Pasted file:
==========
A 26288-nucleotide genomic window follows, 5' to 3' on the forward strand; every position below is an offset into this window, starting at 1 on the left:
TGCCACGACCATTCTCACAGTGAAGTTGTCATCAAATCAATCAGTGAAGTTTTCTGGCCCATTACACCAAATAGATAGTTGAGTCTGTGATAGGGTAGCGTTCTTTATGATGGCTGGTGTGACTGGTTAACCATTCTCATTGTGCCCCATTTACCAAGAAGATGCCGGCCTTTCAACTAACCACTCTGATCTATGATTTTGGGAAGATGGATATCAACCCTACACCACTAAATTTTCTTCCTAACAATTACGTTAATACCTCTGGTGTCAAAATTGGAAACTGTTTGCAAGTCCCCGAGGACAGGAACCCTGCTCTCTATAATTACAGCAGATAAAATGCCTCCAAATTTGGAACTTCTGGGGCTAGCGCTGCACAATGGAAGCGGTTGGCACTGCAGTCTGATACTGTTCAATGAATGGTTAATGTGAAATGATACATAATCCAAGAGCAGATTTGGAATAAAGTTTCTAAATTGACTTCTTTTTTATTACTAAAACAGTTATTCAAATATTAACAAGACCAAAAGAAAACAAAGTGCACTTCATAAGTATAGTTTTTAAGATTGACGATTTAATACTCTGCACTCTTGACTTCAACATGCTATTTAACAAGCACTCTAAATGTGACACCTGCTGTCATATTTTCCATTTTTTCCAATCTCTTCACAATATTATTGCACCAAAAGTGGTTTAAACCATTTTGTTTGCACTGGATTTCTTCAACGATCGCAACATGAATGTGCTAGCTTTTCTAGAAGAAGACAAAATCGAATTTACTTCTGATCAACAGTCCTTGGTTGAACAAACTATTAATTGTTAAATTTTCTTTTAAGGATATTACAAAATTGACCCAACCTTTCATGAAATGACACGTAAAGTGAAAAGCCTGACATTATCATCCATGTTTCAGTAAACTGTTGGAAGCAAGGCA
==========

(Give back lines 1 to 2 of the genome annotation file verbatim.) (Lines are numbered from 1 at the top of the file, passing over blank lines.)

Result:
A 26288-nucleotide genomic window follows, 5' to 3' on the forward strand; every position below is an offset into this window, starting at 1 on the left:
TGCCACGACCATTCTCACAGTGAAGTTGTCATCAAATCAATCAGTGAAGTTTTCTGGCCCATTACACCAAATAGATAGTTGAGTCTGTGATAGGGTAGCGTTCTTTATGATGGCTGGTGTGACTGGTTAACCATTCTCATTGTGCCCCATTTACCAAGAAGATGCCGGCCTTTCAACTAACCACTCTGATCTATGATTTTGGGAAGATGGATATCAACCCTACACCACTAAATTTTCTTCCTAACAATTACGTTAATACCTCTGGTGTCAAAATTGGAAACTGTTTGCAAGTCCCCGAGGACAGGAACCCTGCTCTCTATAATTACAGCAGATAAAATGCCTCCAAATTTGGAACTTCTGGGGCTAGCGCTGCACAATGGAAGCGGTTGGCACTGCAGTCTGATACTGTTCAATGAATGGTTAATGTGAAATGATACATAATCCAAGAGCAGATTTGGAATAAAGTTTCTAAATTGACTTCTTTTTTATTACTAAAACAGTTATTCAAATATTAACAAGACCAAAAGAAAACAAAGTGCACTTCATAAGTATAGTTTTTAAGATTGACGATTTAATACTCTGCACTCTTGACTTCAACATGCTATTTAACAAGCACTCTAAATGTGACACCTGCTGTCATATTTTCCATTTTTTCCAATCTCTTCACAATATTATTGCACCAAAAGTGGTTTAAACCATTTTGTTTGCACTGGATTTCTTCAACGATCGCAACATGAATGTGCTAGCTTTTCTAGAAGAAGACAAAATCGAATTTACTTCTGATCAACAGTCCTTGGTTGAACAAACTATTAATTGTTAAATTTTCTTTTAAGGATATTACAAAATTGACCCAACCTTTCATGAAATGACACGTAAAGTGAAAAGCCTGACATTATCATCCATGTTTCAGTAAACTGTTGGAAGCAAGGCA